Hauser realized two things prior to writing this book: 1. There are few books available for women in business that detail the badass accomplishments other women are making on a daily basis, especially in positions that are stereotypically male-driven, and 2. There is a lot of misguided information about professional women that says, “if you want to be a female powerhouse in business, you have to be mean.” 

Enter: Miranda Priestly from The Devil Wears Prada.

devil-wears-prada-gif

And if you’re not mean, you must be a weak pushover … right? Not anymore!

Hauser teaches women that they don’t need to sacrifice their values, hide their real personalities, or be mean to become an impactful leader. She refers to her own experiences working in high-level leadership positions at major companies — such as Coca-Cola, Time Inc., and Moviefone — to explain these points.

The book gives readers real examples of Hauser and other successful businesswomen using kindness and authenticity to achieve greatness. Intelligent, driven, professional women of all ages will find this book refreshing and uplifting.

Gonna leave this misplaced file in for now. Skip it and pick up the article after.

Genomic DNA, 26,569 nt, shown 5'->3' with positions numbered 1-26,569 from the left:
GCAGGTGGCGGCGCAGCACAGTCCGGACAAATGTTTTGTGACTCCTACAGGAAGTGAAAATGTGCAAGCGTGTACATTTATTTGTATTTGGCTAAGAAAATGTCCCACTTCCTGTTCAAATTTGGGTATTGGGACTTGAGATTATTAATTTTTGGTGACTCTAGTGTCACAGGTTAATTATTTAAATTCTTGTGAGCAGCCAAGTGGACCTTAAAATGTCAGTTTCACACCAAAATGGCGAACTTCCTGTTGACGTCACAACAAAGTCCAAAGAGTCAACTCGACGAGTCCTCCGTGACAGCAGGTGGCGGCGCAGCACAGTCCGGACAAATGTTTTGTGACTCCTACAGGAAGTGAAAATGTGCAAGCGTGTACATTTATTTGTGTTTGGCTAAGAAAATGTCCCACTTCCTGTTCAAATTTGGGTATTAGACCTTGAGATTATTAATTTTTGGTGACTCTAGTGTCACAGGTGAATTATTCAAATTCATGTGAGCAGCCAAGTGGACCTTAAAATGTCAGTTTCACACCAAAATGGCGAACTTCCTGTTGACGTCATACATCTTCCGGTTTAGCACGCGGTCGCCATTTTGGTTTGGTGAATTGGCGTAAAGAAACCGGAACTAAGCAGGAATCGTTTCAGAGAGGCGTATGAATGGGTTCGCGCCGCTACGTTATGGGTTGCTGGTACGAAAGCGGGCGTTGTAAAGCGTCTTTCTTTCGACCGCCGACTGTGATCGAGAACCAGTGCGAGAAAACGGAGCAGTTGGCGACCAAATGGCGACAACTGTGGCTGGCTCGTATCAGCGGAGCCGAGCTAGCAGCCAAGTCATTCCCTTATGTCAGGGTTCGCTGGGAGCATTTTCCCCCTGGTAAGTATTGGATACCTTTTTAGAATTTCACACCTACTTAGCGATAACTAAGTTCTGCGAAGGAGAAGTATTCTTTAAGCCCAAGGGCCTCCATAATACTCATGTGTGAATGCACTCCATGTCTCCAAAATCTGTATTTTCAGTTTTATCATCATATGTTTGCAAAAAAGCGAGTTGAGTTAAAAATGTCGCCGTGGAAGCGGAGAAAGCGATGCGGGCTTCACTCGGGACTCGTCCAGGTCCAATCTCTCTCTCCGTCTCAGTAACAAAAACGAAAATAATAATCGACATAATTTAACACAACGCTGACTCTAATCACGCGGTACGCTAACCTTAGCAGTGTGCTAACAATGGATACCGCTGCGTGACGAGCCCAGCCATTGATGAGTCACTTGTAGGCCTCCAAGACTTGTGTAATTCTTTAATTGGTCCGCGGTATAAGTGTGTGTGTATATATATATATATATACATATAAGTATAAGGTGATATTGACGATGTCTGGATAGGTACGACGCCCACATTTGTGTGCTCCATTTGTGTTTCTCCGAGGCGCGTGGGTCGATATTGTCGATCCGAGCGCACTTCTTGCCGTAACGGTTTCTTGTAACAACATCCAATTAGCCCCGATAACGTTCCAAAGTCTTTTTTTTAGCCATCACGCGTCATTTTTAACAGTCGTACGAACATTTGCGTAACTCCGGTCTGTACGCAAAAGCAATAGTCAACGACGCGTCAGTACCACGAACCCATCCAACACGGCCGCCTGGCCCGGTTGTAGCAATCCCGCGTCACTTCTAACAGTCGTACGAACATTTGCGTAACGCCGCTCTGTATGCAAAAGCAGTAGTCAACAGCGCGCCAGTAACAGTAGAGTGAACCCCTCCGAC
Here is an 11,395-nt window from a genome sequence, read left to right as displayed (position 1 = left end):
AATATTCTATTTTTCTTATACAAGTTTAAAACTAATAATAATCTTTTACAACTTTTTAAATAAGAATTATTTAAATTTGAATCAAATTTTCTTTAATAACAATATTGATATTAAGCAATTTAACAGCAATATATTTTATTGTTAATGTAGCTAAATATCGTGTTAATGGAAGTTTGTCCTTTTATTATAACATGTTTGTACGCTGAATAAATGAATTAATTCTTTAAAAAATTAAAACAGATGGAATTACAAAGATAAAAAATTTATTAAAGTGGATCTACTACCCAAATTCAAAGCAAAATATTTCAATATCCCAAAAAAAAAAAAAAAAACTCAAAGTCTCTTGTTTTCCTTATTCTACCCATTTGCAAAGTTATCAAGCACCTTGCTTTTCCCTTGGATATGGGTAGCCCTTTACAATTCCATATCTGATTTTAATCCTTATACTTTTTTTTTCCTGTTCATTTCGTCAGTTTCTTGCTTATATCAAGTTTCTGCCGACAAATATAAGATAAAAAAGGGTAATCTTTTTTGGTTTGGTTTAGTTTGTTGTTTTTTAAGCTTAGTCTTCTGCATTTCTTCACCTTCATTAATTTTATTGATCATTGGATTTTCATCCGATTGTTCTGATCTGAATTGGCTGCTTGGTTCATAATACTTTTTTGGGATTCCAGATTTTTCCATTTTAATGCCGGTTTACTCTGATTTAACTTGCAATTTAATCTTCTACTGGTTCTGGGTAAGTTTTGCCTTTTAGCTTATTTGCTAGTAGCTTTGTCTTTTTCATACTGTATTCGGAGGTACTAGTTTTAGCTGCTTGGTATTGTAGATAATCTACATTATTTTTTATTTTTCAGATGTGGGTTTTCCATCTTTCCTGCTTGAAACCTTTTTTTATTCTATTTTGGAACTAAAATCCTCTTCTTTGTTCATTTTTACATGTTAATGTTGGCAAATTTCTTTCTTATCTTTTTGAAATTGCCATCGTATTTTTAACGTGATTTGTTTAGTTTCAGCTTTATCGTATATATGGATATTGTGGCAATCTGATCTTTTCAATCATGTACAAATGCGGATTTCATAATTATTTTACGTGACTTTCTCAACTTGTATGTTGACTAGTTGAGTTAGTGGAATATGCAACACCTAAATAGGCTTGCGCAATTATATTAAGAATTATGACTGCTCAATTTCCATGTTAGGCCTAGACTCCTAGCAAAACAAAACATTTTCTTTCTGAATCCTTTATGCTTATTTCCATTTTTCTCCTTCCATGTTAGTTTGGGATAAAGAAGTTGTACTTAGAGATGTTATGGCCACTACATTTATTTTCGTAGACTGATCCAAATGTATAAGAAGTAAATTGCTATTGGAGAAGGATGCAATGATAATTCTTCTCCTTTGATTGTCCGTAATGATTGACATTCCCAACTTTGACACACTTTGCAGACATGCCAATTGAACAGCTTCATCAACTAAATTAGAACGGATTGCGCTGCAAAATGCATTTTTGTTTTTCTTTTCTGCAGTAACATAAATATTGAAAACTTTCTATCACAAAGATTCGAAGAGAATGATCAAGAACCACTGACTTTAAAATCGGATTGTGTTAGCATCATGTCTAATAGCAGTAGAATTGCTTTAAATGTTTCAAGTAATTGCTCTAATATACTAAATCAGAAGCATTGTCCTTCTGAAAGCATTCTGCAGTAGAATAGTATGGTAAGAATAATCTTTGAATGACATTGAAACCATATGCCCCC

Finance and Investing

Managing your money doesn’t have to be scary or difficult. There are thousands of books that can help you learn to make better financial decisions no matter where you are in your career or financial journey. Here are a few to get you started.

The Intelligent Investor: The Definitive Book on Value Investing. A Book of Practical Counsel by Benjamin Graham

the-intelligent-investor

The Intelligent Investor, also known as the “stock market bible,” is considered a classic in the finance and investing field. It was published in 1949 and original copies can be found on used book sites for upwards of $1,500 a piece.

If you’ve heard of a technique called “value investing,” then you already know something about Graham’s book. The strategy encourages investors to create long-term plans to shelter them from significant error or damage.